Machismo and Gay Slurs in the Dominican Republic

- A Peace Corps Volunteer

Recently, Blue Jays’ shortstop Yunel Escobar painted the words “Tú ere maricón” into his eyeblack for a game against the Boston Red Sox. Once the North American audience realized what that meant (you’re a faggot), outrage ensued. The Blue Jays suspended him for three games, and he has agreed to donate money to GLAAD.

Setting aside the fact that Escobar is Cuban rather than Dominican, I hope this incident somehow prompts a conversation about homophobia here in the DR. I’ve been living here for over a year now, and can tell you that only incautious observation and a loose grasp of Spanish are necessary to feel the machismo, sexism, and homophobia permeate the very air (though that could also be the exhaust from muffler-less vehicles). Suffice it to say, being a closeted lesbian in such an environment has not been a picnic. Neither is being a single woman, a childless woman, and a woman living alone. “Have you gotten married yet?” is a common question heard by single female Volunteers. We also are told we’re becoming jamonas (old maids), that we shouldn’t live alone ever, and that we need a man.

The male-centered machismo even has a presence in the Dominican LGBTQ community. At gay pride last July, I saw approximately 10 male-bodied people for every woman. All the speakers, performers, and award recipients were either male-bodied or an attractive, straight female ally.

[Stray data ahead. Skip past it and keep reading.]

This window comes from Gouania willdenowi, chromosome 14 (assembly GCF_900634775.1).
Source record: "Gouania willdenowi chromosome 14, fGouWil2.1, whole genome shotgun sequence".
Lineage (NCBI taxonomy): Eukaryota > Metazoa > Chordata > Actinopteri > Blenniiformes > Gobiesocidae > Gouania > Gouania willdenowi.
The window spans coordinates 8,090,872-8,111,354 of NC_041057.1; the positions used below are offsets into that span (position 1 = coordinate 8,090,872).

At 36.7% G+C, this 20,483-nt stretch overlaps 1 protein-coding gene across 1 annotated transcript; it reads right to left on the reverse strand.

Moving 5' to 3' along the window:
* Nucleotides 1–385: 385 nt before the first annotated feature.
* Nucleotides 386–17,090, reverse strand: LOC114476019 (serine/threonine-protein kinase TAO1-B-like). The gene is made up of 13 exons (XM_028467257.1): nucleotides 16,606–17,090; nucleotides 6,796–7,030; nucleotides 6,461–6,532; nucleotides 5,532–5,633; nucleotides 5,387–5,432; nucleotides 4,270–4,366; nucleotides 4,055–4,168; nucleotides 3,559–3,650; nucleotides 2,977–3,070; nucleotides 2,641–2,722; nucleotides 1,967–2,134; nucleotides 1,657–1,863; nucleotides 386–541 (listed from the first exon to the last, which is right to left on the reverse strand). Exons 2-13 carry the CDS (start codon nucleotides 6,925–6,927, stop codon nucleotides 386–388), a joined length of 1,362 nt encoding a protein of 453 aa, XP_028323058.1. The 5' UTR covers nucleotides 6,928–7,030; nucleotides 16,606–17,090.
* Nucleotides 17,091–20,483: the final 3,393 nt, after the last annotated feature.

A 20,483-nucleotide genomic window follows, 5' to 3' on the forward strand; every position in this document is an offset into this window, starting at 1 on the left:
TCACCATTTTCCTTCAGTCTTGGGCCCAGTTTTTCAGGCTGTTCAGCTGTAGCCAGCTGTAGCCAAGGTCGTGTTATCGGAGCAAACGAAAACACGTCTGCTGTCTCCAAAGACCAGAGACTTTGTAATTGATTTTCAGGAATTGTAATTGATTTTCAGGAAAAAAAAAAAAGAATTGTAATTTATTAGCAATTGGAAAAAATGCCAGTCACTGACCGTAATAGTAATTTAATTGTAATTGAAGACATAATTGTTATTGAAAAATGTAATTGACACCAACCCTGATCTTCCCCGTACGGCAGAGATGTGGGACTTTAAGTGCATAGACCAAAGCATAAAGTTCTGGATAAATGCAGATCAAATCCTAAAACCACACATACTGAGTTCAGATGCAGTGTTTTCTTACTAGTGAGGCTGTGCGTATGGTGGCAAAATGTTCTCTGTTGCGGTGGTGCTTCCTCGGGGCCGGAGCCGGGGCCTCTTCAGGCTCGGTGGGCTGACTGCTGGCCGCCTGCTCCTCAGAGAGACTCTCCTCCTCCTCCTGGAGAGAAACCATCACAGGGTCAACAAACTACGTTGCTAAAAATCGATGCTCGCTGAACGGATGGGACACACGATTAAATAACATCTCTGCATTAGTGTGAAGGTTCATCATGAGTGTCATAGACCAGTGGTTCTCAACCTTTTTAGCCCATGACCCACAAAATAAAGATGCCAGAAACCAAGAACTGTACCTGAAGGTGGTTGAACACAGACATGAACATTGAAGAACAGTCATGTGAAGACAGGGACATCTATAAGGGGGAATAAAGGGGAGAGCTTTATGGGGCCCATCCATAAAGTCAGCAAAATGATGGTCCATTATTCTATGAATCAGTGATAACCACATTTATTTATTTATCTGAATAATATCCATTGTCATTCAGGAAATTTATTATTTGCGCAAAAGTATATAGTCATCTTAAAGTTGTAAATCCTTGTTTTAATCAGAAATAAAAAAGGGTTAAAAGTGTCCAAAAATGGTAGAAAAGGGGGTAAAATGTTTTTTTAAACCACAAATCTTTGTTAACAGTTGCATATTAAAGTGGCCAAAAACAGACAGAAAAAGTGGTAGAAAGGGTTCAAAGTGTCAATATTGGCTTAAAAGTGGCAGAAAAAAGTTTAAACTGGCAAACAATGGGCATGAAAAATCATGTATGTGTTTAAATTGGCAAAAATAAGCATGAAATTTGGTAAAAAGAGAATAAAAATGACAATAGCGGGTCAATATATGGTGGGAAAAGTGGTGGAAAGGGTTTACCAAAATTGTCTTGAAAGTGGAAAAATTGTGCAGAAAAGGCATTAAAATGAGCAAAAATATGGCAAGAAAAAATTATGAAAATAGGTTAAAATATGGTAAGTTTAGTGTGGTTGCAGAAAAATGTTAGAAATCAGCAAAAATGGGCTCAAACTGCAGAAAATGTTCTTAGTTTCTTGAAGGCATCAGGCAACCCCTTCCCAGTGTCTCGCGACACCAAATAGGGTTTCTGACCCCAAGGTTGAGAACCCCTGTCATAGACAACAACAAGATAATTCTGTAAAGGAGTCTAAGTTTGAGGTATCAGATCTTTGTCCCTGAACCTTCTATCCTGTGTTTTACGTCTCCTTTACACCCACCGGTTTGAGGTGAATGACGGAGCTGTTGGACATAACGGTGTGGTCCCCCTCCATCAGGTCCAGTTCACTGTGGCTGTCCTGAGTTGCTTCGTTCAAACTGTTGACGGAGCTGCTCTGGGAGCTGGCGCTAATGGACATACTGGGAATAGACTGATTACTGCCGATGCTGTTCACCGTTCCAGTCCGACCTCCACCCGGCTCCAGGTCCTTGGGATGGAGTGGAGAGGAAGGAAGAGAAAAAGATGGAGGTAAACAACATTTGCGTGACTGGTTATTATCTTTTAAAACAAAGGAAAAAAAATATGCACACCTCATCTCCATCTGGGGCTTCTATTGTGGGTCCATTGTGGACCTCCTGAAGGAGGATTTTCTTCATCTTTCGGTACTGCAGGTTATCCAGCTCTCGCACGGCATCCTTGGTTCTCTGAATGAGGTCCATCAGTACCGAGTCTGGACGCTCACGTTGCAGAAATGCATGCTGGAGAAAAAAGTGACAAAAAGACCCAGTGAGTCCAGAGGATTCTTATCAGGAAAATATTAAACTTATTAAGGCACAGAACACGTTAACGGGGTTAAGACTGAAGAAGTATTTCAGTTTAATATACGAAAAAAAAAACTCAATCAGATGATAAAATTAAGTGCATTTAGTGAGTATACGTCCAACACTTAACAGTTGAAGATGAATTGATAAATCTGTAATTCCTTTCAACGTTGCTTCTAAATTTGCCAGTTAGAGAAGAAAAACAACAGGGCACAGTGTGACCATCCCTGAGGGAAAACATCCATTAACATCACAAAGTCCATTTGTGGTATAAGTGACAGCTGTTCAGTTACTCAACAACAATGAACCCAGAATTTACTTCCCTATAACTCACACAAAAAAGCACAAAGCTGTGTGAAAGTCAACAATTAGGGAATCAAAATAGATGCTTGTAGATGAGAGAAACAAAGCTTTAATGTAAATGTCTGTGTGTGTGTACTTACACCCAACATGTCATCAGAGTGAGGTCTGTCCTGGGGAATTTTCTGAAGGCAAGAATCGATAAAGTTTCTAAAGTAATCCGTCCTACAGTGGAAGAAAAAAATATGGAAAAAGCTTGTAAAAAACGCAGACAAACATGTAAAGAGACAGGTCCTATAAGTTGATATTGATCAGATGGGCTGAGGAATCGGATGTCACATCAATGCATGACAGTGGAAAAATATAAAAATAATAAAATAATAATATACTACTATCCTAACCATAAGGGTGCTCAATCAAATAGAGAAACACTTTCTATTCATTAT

For the past year, as the only lesbian I knew in this whole country, I have had no community. It hasn’t been so bad, though. During a mandatory discussion in my local school about sexuality, the teacher declared to her 7th grade class that being gay is totally fine, that it isn’t a choice, and that no one should ever demean someone for being gay. When she met resistance from some of the students, she reaffirmed in no uncertain terms that she was serious and that she wouldn’t stand for any intolerant comments. With some Dominicans, I have been honest about my orientation, and the reaction has been mostly positive. My friend Wilson has been adamant about finding me a girlfriend (though he has had no luck so far). Lastly, Placement seems to have sent a few queer Trainees, so I’m really looking forward to making friends with them.

In the meantime, I’m going to bring up this Escobar thing with my youth. Who knows? Maybe they’ll start to think gay slurs are uncool.

You can contact the author at lgbrpcv-news@lgbrpcv.org.

About LGBT RPCV
We are an organization of gay, lesbian, bisexual and transgender people and others who are Peace Corps volunteer alumni, current volunteers, former and current staff members and friends. Founded in Washington D.C. in 1991, we have several hundred members throughout the country and around the world who have served in Peace Corps since its beginning in 1961. We're made up of a national steering committee, together with regional chapters. We are an active affiliate member of the National Peace Corps Association.

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